204 F2d 945 Smith v. Vincent
204 F.2d 945
VINCENT et al.
United States Court of Appeals Fifth Circuit.
June 5, 1953.
C. Farris Bryant, Ocala, Fla., for appellant.
G. T. Shannon, Tampa, Fla., Robert T. Jameson, Jr., and Charles A. Savage, Ocala, Fla., Shackleford, Farrior, Shannon & Stallings, Tampa, Fla., for Jessie M. Vincent, as administratrix and Agnes Vincent.
Before BORAH, RUSSELL and STRUM, Circuit Judges.
STRUM, Circuit Judge.
This appeal is from a judgment below dismissing an amended compalint, without leave to further amend.
The amended complaint alleges that the owners of a building in Homosassa Springs, Florida, leased a portion of it to a tenant for the purpose of operating a restaurant therein. One of the owners, and the administratrix of the other, are made defendants, as is also the tenant. The complaint further alleges that 'At the time of said lease, and for the period aforesaid, the Defendants, and each of them, negligently maintained in a dangerous condition the portion of said building leased as aforesaid in that the floor of the ladies rest room was several inches higher than the floor of the restaurant, was painted the same color, and the step down from the rest room, though abrupt, was not marked in any way, and was hidden from persons leaving said rest room by the door which, when closed, was flush with the top of the step. Said Defendants, and each of them, knew or had reason to know of said dangerous condition at all said times.' It was further alleged that the plaintiff, while leaving said rest room as a customer of said restaurant, fell and was injured.
The district judge held that since the negligence condition complained of was not a violation of law, not a latent defect, not a defect in construction, and not inherently dangerous, the lessors were liable under Florida law. Simms v. Kennedy, 74 Fla. 411, 76 So. 739, L.R.A. 1918C, 297; Kimmons v. Crawford, 109 So. 585, 92 Fla. 652; Hayden v. Second Natl. Bank of Allentown, 331 Pa. 29, 199 A. 218; Clark v. Chase Hotel Co., 230 Mo.App. 739, 74 S.W.2d 498; Re-statement of the Law of Torts, secs. 356, 362.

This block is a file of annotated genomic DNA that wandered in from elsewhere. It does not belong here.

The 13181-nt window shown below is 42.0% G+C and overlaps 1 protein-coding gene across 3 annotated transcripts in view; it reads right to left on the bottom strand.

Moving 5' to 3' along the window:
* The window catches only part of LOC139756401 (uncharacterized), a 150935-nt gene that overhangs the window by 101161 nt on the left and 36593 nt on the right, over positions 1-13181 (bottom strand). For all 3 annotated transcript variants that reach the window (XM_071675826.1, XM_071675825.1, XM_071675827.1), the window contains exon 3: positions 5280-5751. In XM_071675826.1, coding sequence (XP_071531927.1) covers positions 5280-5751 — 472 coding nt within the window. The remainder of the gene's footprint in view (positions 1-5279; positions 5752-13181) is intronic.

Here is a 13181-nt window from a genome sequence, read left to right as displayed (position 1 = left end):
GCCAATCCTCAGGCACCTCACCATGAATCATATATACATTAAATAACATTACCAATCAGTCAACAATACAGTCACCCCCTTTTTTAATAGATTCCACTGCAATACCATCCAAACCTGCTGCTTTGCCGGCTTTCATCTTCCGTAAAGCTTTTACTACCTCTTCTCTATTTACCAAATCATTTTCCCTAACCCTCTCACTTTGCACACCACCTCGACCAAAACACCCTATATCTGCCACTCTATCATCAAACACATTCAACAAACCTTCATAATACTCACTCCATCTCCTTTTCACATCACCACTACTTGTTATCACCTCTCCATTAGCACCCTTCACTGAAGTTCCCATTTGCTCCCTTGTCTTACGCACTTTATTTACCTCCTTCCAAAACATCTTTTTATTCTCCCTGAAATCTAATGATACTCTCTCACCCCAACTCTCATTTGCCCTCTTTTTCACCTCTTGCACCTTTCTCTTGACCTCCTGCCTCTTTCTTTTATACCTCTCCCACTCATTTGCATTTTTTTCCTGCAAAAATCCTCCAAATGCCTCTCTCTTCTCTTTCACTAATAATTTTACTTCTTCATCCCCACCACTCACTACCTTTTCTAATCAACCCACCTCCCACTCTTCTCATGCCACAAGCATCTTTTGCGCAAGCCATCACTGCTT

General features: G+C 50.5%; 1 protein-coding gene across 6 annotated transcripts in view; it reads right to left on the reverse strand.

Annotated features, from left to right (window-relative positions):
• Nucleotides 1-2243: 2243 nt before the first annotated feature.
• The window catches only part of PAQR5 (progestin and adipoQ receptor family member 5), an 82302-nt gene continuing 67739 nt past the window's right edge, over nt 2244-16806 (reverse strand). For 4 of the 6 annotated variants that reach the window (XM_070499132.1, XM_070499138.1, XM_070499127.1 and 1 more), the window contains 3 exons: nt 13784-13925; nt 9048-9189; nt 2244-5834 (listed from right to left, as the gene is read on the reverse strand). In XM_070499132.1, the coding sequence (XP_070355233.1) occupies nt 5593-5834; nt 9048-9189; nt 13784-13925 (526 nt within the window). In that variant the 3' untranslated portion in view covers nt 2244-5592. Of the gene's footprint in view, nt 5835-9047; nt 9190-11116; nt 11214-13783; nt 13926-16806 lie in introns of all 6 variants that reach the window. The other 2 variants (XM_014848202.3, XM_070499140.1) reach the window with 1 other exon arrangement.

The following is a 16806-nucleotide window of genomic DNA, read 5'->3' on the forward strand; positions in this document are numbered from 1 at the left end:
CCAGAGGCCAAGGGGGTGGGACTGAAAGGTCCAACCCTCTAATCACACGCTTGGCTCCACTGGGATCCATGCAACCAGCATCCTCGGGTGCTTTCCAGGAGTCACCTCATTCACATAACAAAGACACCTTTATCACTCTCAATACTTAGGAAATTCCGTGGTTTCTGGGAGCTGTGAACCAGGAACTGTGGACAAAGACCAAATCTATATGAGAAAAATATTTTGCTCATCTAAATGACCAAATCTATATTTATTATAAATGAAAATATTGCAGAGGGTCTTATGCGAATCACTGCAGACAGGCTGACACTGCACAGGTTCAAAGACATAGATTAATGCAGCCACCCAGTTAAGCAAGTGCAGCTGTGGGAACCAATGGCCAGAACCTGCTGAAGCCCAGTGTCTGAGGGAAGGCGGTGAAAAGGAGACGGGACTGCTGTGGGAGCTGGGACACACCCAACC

As to the lessee, the district judge held that on the face of the amended complaint, it appears that plaintiff's own negligence was the sole proximate cause, or at least a proximate contributing cause, of her injury, either of which bars recovery in Florida. As plaintiff had safely entered the toilet by stepping up to the level of the toilet floor, she was effectively on notice that she must step down again on leaving. The proximate cause of her fall was therefore her own inattention. Matson v. Tip Top Grocery Co., 151 Fla. 247, 9 So.2d 366; Miller v. Shull, Fla. 48 So.2d 521, headnote 3; Sears Roebuck & Co. v. Geiger, 123 Fla. 446, 167 So. 658. Compare Faulk v. Parrish, Fla., 58 So.2d 523. See also Wessner v. Blue Ridge Transp. Co., 338 Pa. 161, 12 A.2d 559; Main v. Lehman, 294 Mo. 579, 243 S.W. 91; Viles v. Thunborg, 164 Wash. 190, 2 P.2d 666.
We have examined the Florida cases relied upon the district judge, and find that they fully support his decision. Florida Coastal Theatres v. Belflower, 159 Fla. 741, 32 So.2d 738, 739, relied on by appellant, is inapposite here. In that case it was alleged that the step at the aisle end of a long row of theatre seats 'was worn, slippery and defective and in an unsafe condition'; that it was 'in a dark place' and that the 'lighting facilities * * * were insufficient'. None of these conditions is present here. Theatre operators are held to a degree of care commensurate with the dimmed lighting conditions usually prevailing there. It is here charged that the step was concealed by the door of the toilet, when the door was closed. But it also appears that plaintiff had just previously stepped up over the step, and it is not charged that there was insufficient light to enable her to safely step down again in the exercise of reasonable care. Wright v. Paramount Theatres, 5 Cir., 198 F.2d 303, also differs from this case on the facts. The plaintiff there fell and was injured while entering the ladies lounge. In that suit, the decision turned upon whether or not, under Louisiana law, plaintiff was entitled to have the case submitted to a jury, and it was held that she was so entitled.